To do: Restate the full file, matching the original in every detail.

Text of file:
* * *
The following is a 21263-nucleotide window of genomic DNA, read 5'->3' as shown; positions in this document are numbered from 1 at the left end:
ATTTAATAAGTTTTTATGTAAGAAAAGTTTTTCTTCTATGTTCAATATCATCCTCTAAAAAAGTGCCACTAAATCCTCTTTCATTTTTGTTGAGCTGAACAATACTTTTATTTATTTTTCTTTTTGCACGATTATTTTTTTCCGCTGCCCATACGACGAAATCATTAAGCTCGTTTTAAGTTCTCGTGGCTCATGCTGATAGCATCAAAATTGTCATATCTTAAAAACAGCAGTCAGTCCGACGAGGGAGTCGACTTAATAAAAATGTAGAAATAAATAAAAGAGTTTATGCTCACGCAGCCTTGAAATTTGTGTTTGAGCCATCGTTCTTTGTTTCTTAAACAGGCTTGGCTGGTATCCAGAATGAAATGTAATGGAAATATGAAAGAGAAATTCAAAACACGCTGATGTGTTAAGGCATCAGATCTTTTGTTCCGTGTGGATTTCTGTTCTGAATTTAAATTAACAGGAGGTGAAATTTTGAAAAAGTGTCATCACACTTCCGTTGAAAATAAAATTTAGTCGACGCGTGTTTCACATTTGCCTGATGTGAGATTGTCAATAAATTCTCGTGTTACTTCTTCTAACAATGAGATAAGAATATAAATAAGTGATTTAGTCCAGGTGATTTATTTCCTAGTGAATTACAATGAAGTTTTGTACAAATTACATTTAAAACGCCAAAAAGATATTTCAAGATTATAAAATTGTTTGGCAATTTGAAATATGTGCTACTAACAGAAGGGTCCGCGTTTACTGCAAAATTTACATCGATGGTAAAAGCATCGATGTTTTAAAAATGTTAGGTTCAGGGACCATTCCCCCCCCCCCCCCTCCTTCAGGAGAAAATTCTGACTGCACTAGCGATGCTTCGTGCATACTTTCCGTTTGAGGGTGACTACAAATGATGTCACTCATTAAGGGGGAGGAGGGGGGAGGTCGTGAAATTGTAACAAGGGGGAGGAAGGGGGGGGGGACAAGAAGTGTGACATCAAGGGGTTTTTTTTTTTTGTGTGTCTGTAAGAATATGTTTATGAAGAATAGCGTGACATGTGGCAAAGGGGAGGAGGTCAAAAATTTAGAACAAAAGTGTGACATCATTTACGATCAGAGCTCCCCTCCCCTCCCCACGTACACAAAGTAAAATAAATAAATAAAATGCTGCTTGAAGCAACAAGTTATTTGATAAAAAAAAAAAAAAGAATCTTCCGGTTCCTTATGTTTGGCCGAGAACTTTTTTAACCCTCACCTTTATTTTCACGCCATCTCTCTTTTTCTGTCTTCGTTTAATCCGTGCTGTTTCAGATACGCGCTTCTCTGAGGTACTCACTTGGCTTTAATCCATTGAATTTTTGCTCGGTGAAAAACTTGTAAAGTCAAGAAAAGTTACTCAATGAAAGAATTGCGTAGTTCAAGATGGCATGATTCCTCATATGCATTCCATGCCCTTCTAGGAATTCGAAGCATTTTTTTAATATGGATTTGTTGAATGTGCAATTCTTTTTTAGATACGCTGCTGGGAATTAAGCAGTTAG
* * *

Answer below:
The following is a 21263-nucleotide window of genomic DNA, read 5'->3' as shown; positions in this document are numbered from 1 at the left end:
ATTTAATAAGTTTTTATGTAAGAAAAGTTTTTCTTCTATGTTCAATATCATCCTCTAAAAAAGTGCCACTAAATCCTCTTTCATTTTTGTTGAGCTGAACAATACTTTTATTTATTTTTCTTTTTGCACGATTATTTTTTTCCGCTGCCCATACGACGAAATCATTAAGCTCGTTTTAAGTTCTCGTGGCTCATGCTGATAGCATCAAAATTGTCATATCTTAAAAACAGCAGTCAGTCCGACGAGGGAGTCGACTTAATAAAAATGTAGAAATAAATAAAAGAGTTTATGCTCACGCAGCCTTGAAATTTGTGTTTGAGCCATCGTTCTTTGTTTCTTAAACAGGCTTGGCTGGTATCCAGAATGAAATGTAATGGAAATATGAAAGAGAAATTCAAAACACGCTGATGTGTTAAGGCATCAGATCTTTTGTTCCGTGTGGATTTCTGTTCTGAATTTAAATTAACAGGAGGTGAAATTTTGAAAAAGTGTCATCACACTTCCGTTGAAAATAAAATTTAGTCGACGCGTGTTTCACATTTGCCTGATGTGAGATTGTCAATAAATTCTCGTGTTACTTCTTCTAACAATGAGATAAGAATATAAATAAGTGATTTAGTCCAGGTGATTTATTTCCTAGTGAATTACAATGAAGTTTTGTACAAATTACATTTAAAACGCCAAAAAGATATTTCAAGATTATAAAATTGTTTGGCAATTTGAAATATGTGCTACTAACAGAAGGGTCCGCGTTTACTGCAAAATTTACATCGATGGTAAAAGCATCGATGTTTTAAAAATGTTAGGTTCAGGGACCATTCCCCCCCCCCCCCCTCCTTCAGGAGAAAATTCTGACTGCACTAGCGATGCTTCGTGCATACTTTCCGTTTGAGGGTGACTACAAATGATGTCACTCATTAAGGGGGAGGAGGGGGGAGGTCGTGAAATTGTAACAAGGGGGAGGAAGGGGGGGGGGACAAGAAGTGTGACATCAAGGGGTTTTTTTTTTTTGTGTGTCTGTAAGAATATGTTTATGAAGAATAGCGTGACATGTGGCAAAGGGGAGGAGGTCAAAAATTTAGAACAAAAGTGTGACATCATTTACGATCAGAGCTCCCCTCCCCTCCCCACGTACACAAAGTAAAATAAATAAATAAAATGCTGCTTGAAGCAACAAGTTATTTGATAAAAAAAAAAAAAAGAATCTTCCGGTTCCTTATGTTTGGCCGAGAACTTTTTTAACCCTCACCTTTATTTTCACGCCATCTCTCTTTTTCTGTCTTCGTTTAATCCGTGCTGTTTCAGATACGCGCTTCTCTGAGGTACTCACTTGGCTTTAATCCATTGAATTTTTGCTCGGTGAAAAACTTGTAAAGTCAAGAAAAGTTACTCAATGAAAGAATTGCGTAGTTCAAGATGGCATGATTCCTCATATGCATTCCATGCCCTTCTAGGAATTCGAAGCATTTTTTTAATATGGATTTGTTGAATGTGCAATTCTTTTTTAGATACGCTGCTGGGAATTAAGCAGTTAG